Cycling came to Nova Scotia from France in the 1860s. While it took a couple of decades for it to catch on, by the 1880s it was becoming popular throughout the province. Clubs were organized and outings to places like Goat Island were planned. The increase in popularity of cycling was in no small part due to the advent of rubber tires which provided a much smoother ride than wooden ones.
The top image shows a group of cyclists from the late 1890s that have made the trip down the Granville Road and are posing opposite Goat Island. For those of you not familiar with this location, this is the small Island which can be seen from the Port Royal Habitation. Bumbling over the gravel roads would have been no small feat, especially for the ladies wearing the long dresses and fancy hats. I will assume that these hats did not offer the same protection as a modern bicycle helmet.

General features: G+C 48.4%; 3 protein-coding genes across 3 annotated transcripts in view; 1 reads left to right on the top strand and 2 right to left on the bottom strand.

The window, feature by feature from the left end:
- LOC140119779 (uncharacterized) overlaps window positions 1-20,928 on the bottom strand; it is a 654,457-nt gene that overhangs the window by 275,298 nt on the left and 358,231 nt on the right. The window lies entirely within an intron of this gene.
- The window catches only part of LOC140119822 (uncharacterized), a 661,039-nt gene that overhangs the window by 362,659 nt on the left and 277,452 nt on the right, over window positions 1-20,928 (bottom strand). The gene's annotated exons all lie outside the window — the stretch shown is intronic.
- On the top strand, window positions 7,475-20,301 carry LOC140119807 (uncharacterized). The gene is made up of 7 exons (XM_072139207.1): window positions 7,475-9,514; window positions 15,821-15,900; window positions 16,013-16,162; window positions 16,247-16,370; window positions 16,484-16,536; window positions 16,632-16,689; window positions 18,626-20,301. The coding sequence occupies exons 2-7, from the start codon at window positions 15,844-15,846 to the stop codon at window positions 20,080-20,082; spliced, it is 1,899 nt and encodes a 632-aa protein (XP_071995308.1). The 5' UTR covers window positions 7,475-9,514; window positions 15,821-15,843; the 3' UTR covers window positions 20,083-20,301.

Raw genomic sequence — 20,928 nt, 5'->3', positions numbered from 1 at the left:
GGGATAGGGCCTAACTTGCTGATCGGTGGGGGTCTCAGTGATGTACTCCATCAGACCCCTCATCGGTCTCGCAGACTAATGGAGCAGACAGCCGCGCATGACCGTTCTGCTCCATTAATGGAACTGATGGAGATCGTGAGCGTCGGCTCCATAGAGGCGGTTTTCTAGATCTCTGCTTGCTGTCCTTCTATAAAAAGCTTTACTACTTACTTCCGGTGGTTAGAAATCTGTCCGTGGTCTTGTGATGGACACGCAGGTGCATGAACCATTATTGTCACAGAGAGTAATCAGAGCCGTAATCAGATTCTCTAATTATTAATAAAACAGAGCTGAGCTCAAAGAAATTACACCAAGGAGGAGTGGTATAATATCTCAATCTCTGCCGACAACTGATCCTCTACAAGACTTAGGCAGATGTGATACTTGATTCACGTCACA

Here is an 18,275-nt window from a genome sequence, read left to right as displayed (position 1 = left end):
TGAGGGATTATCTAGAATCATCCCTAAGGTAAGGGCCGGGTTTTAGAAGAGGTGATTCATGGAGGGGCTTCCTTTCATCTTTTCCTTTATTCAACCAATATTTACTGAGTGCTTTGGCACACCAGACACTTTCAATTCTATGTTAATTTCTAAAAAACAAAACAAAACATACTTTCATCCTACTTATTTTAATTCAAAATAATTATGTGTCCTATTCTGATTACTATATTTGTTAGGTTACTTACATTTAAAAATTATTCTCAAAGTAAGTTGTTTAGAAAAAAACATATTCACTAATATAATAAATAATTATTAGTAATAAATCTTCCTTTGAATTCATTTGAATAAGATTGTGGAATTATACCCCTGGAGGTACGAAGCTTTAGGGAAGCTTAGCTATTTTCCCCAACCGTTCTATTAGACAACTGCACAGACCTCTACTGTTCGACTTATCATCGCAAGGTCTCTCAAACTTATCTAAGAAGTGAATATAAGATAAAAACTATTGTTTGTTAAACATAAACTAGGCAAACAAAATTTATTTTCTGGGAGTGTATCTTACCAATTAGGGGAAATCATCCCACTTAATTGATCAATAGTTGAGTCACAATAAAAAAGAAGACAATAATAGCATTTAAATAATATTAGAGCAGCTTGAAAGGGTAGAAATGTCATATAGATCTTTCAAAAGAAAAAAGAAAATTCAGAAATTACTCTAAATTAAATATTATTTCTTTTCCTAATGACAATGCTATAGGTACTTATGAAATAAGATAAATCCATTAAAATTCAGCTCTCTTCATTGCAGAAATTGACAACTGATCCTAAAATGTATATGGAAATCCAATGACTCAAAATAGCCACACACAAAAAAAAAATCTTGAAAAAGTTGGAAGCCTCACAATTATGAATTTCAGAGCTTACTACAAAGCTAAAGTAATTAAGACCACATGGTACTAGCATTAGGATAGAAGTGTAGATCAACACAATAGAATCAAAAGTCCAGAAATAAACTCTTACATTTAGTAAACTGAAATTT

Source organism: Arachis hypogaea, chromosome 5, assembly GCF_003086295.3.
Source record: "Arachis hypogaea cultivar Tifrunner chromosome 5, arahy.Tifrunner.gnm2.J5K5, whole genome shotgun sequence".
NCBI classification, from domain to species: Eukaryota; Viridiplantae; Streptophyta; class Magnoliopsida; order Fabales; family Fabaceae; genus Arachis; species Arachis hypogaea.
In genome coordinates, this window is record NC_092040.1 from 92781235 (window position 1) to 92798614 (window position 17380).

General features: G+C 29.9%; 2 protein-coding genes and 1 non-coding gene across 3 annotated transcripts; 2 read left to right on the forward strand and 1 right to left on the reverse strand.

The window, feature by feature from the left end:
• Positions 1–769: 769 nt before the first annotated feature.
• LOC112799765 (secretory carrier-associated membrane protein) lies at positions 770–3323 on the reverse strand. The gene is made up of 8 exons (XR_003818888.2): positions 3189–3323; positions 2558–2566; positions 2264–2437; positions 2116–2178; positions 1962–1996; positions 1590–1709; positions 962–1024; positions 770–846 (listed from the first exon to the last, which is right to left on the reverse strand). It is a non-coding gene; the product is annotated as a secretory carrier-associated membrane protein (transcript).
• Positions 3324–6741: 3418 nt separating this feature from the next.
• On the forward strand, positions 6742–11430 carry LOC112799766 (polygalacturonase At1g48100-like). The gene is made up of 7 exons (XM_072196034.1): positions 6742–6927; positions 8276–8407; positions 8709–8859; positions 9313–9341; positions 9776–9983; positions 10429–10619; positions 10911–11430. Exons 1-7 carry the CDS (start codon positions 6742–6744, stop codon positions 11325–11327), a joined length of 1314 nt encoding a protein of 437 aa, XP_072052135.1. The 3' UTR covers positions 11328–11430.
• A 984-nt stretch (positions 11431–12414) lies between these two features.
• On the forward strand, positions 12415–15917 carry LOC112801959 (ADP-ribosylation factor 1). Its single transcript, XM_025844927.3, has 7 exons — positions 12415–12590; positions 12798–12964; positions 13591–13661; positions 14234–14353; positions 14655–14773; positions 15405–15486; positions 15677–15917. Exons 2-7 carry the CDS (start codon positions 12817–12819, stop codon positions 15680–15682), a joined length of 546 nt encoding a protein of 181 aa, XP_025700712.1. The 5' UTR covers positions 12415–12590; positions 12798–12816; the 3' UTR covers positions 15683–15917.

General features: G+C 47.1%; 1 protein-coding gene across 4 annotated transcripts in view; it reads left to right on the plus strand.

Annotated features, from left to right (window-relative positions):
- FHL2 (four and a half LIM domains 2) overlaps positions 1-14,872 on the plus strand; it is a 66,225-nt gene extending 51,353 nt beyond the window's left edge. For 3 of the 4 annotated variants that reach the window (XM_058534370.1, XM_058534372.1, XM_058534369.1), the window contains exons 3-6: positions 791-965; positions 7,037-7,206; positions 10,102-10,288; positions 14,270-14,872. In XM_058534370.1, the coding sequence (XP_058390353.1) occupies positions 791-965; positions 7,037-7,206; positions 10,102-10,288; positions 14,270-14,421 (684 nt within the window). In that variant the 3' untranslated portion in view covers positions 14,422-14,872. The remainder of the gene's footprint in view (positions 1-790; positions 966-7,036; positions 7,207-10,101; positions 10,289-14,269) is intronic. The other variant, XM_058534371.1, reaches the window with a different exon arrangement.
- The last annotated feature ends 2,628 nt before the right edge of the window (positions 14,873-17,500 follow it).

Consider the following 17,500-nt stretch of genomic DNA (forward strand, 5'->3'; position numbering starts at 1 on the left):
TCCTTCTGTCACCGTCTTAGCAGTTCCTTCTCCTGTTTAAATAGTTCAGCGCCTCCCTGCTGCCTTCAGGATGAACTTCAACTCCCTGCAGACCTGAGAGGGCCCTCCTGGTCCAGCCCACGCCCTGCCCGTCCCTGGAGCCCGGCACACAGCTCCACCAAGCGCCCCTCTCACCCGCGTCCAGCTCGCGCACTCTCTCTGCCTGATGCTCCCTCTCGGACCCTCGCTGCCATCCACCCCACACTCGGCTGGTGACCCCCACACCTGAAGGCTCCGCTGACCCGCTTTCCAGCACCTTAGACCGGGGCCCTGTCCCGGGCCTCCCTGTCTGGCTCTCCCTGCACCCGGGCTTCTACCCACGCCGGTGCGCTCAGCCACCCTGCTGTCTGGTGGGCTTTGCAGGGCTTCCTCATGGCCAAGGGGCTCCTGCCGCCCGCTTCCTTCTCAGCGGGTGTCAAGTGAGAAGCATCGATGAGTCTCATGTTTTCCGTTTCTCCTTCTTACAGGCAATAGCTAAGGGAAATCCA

early history of cycling is a velocipede (or bone shaker) held in a private collection. This was originally the property of the Amberman family who, for almost 200 years, lived in the building which is now operated as North Hills Museum. As the story goes, a member of the family was so interested in the velocipede that he had a local blacksmith create a version for him. Note that the pedals are attached to the axle of the front wheel. This machine would operate like a unicycle in the way in which you would need to be constantly pedaling. Even if you wanted to, there would be no cruising down the hills of Granville Ferry with this bike. The photograph of the Amberman Bone Shaker has been borrowed from Kent Thompson.
All for now,